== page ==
Later, I would discover that we classify solutions by several categorizations.  One is by our position in space relative to our opponent: inside/outside/split.  Also, defining a solution as high line, medium line or low line.  Finally, through our distance: close (corto), medium (medio) or long (largo) distance.  We can also classify solutions by the subsystem we express (or the weapon type we use).  This includes Kali (panantukan/sikaran, dumog), Silat, JKD, Muay Thai, Hakka/kun tao and more.  Regarding weapon types we have single/double stick (impact weapons), edged weapons (long/short/karambit), axe/tomahawk, staff or spear (bankaw), flexible weapons such as sarongs and scarves, and many, many more.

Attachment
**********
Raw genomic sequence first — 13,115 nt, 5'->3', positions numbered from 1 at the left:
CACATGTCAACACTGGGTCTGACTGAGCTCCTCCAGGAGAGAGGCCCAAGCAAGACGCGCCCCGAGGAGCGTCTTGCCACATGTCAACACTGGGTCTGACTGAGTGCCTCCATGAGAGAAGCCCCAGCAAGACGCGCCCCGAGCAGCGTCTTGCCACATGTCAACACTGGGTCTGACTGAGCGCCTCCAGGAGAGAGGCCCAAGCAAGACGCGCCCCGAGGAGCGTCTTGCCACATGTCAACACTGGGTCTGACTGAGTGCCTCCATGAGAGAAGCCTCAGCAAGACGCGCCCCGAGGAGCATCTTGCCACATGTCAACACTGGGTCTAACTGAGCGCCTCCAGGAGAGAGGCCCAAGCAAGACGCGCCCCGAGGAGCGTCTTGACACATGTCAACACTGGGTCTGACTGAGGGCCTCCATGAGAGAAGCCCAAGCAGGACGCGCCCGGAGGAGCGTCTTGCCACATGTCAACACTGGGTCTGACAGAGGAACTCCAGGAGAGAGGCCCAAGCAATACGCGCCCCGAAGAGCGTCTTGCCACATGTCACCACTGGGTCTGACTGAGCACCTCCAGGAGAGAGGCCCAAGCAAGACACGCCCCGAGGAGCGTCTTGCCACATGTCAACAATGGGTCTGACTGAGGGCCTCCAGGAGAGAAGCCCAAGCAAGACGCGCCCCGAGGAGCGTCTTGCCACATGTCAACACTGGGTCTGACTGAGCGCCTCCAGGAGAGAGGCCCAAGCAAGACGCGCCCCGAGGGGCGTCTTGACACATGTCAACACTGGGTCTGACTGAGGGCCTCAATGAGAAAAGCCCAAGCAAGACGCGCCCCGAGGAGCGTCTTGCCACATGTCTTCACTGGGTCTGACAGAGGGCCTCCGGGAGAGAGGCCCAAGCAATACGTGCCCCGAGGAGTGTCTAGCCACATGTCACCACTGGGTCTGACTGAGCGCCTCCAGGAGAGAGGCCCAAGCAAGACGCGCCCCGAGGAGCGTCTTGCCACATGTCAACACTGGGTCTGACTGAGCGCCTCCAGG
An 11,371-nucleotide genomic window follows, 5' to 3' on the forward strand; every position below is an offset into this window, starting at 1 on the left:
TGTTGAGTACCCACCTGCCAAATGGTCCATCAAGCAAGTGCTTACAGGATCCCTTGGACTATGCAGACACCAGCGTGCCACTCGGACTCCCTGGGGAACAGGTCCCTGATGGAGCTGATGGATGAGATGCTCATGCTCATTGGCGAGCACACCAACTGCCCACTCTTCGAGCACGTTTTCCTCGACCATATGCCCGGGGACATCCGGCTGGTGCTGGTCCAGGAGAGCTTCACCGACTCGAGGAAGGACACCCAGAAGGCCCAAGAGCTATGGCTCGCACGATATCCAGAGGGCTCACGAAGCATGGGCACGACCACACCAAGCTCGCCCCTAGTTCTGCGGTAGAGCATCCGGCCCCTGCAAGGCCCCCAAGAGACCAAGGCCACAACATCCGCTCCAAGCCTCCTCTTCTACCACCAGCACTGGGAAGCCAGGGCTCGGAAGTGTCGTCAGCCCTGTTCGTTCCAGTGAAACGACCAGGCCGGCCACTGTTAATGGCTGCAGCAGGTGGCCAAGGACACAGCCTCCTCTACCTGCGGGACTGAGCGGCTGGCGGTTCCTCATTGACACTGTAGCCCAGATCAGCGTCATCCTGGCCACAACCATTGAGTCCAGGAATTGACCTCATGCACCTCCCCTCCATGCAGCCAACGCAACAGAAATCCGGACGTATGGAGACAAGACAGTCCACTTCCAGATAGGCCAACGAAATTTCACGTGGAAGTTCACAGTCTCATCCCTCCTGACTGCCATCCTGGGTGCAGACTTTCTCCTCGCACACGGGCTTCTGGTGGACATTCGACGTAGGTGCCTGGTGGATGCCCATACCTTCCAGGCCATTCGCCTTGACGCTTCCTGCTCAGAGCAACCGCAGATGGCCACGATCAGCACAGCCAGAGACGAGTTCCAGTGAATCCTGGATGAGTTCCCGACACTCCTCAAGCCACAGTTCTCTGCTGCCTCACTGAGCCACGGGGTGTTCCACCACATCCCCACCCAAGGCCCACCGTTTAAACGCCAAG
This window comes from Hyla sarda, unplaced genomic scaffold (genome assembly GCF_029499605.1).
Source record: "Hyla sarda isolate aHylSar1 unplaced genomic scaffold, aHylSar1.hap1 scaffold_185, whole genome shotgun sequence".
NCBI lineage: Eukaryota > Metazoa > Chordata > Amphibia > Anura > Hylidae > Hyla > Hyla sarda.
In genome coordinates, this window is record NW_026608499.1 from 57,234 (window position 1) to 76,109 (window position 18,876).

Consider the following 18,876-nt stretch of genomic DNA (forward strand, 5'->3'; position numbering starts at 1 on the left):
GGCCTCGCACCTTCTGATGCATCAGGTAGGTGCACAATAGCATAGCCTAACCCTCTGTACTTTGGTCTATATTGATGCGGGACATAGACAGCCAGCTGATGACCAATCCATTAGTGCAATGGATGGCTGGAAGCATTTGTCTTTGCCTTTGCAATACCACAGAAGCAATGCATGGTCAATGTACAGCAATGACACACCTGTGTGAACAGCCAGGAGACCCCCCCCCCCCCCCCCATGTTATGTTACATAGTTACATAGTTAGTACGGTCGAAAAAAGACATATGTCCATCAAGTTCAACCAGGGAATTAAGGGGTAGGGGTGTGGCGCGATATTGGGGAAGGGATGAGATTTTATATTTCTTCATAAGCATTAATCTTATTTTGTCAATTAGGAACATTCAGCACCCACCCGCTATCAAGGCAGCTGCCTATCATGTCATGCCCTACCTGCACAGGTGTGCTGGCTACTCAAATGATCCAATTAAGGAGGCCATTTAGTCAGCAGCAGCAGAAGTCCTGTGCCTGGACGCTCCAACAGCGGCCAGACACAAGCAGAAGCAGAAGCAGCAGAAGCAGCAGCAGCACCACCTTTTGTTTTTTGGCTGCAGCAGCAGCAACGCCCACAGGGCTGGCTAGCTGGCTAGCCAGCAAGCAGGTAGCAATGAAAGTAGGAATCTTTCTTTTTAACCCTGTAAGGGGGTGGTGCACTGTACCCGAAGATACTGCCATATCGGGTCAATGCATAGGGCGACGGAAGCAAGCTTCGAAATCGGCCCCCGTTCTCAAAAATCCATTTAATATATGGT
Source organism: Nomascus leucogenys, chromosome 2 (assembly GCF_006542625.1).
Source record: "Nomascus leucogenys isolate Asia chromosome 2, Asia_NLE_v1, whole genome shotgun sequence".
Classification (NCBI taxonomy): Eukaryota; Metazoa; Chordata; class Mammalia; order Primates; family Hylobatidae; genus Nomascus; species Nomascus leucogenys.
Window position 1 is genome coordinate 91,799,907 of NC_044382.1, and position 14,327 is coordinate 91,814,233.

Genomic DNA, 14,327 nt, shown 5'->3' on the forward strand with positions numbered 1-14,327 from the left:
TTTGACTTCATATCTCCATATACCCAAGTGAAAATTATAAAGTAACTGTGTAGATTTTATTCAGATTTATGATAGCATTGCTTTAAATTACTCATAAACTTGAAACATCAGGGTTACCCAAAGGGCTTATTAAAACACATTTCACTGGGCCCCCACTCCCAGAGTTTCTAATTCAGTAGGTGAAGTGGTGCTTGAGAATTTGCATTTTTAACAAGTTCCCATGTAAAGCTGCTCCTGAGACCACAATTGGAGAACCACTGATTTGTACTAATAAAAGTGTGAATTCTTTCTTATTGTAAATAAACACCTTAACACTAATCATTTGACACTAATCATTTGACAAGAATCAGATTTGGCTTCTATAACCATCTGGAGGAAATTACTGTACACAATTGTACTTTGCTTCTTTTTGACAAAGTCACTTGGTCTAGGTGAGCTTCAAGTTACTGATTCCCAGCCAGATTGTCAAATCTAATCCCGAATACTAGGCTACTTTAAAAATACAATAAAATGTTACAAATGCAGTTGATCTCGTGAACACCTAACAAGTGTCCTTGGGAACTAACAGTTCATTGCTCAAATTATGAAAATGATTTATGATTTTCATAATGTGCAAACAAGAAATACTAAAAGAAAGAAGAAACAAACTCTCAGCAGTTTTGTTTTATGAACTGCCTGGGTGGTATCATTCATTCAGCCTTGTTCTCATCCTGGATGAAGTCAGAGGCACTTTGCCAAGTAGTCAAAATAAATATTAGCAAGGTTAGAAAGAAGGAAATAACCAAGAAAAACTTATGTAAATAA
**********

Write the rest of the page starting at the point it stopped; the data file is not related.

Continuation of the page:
Classifying our solutions creates a framework for learning, much like a chessboard, and so too the combination of solutions are infinite.  All of the above variations give us an endless array of options from which we can express ourselves.

So...what to do??

I added the binomial tree above as one idea to consider.  Each moment in time or action point represents a step in the binomial tree: action/reaction.  Each action opens the door to the next step in the sequence of events from left to right.  At the end, the opponent is incapacitated (hopefully without injury) and the fight is over.  Skill in fighting, using this example, can be defined as:

  • Flowing from left to right seamlessly without stopping, adjusting for each action/reaction by moving to the next stage of the binomial tree without hesitation